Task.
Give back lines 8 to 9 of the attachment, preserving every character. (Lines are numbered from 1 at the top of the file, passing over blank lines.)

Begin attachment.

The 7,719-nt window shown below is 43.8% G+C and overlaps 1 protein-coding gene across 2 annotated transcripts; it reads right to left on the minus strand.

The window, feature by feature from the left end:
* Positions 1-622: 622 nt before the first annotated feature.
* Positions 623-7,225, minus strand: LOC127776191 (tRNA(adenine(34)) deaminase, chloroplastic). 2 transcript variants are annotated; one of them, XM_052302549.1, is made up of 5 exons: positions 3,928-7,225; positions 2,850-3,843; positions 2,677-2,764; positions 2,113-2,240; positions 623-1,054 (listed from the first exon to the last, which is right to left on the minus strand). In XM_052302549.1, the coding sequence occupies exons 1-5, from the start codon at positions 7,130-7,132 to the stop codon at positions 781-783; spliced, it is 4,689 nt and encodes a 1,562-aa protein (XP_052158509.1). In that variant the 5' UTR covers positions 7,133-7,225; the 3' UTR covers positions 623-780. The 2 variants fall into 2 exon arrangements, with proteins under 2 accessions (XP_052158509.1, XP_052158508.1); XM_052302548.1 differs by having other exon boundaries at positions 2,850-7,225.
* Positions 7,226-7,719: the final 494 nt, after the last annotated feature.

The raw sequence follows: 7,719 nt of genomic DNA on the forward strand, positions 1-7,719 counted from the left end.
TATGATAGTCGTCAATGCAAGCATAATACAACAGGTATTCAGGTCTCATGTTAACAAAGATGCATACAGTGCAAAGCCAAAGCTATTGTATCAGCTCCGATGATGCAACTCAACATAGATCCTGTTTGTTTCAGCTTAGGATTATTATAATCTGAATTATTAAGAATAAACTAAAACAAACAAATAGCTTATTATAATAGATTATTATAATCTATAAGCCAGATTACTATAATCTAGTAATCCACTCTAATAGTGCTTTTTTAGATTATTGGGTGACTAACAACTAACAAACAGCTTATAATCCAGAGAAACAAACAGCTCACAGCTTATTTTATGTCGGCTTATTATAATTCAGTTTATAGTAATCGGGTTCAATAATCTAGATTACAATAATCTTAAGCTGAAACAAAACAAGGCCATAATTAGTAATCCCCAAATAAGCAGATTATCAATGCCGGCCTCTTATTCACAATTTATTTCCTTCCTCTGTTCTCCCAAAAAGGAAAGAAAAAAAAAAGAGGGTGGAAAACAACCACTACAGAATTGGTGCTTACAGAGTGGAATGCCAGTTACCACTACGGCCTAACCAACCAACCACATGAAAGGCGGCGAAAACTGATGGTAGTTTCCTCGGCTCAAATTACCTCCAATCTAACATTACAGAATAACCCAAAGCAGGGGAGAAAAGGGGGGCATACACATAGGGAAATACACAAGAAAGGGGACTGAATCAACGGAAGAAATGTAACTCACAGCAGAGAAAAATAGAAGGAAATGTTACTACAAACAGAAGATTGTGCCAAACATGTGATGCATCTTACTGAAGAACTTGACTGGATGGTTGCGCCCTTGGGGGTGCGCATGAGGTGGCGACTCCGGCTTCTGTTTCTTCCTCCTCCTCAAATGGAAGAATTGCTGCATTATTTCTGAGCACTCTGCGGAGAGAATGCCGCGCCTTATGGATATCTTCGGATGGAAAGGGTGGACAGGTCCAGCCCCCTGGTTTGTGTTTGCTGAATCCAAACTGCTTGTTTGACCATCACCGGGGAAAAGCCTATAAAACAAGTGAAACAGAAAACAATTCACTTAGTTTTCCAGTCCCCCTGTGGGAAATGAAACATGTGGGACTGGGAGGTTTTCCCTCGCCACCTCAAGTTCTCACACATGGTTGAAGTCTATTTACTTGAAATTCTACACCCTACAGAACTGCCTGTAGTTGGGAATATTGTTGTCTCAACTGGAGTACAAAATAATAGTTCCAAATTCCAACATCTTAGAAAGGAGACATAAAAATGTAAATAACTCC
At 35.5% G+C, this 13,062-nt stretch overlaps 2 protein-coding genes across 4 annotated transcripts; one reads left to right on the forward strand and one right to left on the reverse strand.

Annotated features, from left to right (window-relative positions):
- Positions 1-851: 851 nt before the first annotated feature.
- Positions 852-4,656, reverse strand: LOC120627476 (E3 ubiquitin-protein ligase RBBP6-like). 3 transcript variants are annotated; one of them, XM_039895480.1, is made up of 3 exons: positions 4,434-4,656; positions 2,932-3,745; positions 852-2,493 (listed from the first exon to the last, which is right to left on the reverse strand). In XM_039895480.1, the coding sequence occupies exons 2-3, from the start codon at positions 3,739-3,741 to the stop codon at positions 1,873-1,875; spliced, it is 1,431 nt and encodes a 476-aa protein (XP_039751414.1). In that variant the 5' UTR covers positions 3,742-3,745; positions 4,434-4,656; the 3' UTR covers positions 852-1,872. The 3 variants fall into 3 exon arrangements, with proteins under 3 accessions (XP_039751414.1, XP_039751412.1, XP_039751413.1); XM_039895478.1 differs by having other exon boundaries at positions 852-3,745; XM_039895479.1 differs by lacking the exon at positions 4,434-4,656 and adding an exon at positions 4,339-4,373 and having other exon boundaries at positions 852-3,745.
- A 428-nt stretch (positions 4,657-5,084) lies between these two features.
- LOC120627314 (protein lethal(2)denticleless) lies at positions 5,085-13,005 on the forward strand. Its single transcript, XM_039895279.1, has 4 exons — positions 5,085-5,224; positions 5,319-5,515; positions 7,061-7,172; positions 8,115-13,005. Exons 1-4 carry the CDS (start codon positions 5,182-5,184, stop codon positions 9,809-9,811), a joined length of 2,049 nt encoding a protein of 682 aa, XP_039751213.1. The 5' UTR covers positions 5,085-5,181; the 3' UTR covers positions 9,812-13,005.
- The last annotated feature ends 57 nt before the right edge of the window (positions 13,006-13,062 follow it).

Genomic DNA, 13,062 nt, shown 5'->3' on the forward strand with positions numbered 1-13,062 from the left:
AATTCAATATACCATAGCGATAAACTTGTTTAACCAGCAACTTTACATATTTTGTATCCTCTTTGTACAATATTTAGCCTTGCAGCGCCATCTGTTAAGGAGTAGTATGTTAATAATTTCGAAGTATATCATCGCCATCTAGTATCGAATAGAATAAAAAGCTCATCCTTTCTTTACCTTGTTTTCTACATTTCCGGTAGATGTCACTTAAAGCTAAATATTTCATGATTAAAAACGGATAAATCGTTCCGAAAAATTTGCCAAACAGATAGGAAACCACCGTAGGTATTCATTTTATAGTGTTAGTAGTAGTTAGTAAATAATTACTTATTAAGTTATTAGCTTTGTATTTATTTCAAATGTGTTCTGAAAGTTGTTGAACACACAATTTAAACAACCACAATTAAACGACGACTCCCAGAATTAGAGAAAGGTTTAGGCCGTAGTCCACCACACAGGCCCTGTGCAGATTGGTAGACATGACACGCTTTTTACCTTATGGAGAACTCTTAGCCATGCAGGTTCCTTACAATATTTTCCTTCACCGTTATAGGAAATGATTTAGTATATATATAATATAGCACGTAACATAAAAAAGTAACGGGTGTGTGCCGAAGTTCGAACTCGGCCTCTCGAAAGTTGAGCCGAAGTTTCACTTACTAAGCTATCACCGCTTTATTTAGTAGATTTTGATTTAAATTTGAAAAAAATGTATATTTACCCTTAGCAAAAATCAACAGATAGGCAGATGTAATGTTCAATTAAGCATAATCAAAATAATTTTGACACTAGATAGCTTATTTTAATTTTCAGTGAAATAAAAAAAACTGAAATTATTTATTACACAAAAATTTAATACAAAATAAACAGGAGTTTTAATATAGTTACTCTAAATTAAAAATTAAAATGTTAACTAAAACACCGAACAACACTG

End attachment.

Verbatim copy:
At 35.5% G+C, this 13,062-nt stretch overlaps 2 protein-coding genes across 4 annotated transcripts; one reads left to right on the forward strand and one right to left on the reverse strand.

Annotated features, from left to right (window-relative positions):